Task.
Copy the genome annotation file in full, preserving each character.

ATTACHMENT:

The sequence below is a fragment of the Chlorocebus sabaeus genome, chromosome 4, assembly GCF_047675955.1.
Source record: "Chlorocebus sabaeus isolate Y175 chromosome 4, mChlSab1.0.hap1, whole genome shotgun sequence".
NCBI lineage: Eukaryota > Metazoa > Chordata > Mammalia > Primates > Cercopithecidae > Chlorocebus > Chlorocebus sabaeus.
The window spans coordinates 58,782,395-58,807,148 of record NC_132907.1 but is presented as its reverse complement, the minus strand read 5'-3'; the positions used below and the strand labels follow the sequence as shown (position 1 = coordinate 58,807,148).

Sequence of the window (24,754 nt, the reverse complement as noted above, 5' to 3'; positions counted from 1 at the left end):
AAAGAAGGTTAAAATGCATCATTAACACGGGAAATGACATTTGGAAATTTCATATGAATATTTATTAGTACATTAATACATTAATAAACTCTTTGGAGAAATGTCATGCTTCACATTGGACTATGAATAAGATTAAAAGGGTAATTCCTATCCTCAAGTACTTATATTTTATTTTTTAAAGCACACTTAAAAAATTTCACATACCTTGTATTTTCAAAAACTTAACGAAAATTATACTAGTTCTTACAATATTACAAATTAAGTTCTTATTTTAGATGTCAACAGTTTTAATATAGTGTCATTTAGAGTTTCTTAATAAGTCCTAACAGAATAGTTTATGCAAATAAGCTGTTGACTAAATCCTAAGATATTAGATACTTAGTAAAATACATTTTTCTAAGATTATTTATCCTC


The sequence below is a fragment of the Chlorocebus sabaeus genome, chromosome 4, assembly GCF_047675955.1.
Source record: "Chlorocebus sabaeus isolate Y175 chromosome 4, mChlSab1.0.hap1, whole genome shotgun sequence".
NCBI lineage: Eukaryota > Metazoa > Chordata > Mammalia > Primates > Cercopithecidae > Chlorocebus > Chlorocebus sabaeus.
The window spans coordinates 58,782,395-58,807,148 of record NC_132907.1 but is presented as its reverse complement, the minus strand read 5'-3'; the positions used below and the strand labels follow the sequence as shown (position 1 = coordinate 58,807,148).

Sequence of the window (24,754 nt, the reverse complement as noted above, 5' to 3'; positions counted from 1 at the left end):
AAAGAAGGTTAAAATGCATCATTAACACGGGAAATGACATTTGGAAATTTCATATGAATATTTATTAGTACATTAATACATTAATAAACTCTTTGGAGAAATGTCATGCTTCACATTGGACTATGAATAAGATTAAAAGGGTAATTCCTATCCTCAAGTACTTATATTTTATTTTTTAAAGCACACTTAAAAAATTTCACATACCTTGTATTTTCAAAAACTTAACGAAAATTATACTAGTTCTTACAATATTACAAATTAAGTTCTTATTTTAGATGTCAACAGTTTTAATATAGTGTCATTTAGAGTTTCTTAATAAGTCCTAACAGAATAGTTTATGCAAATAAGCTGTTGACTAAATCCTAAGATATTAGATACTTAGTAAAATACATTTTTCTAAGATTATTTATCCTC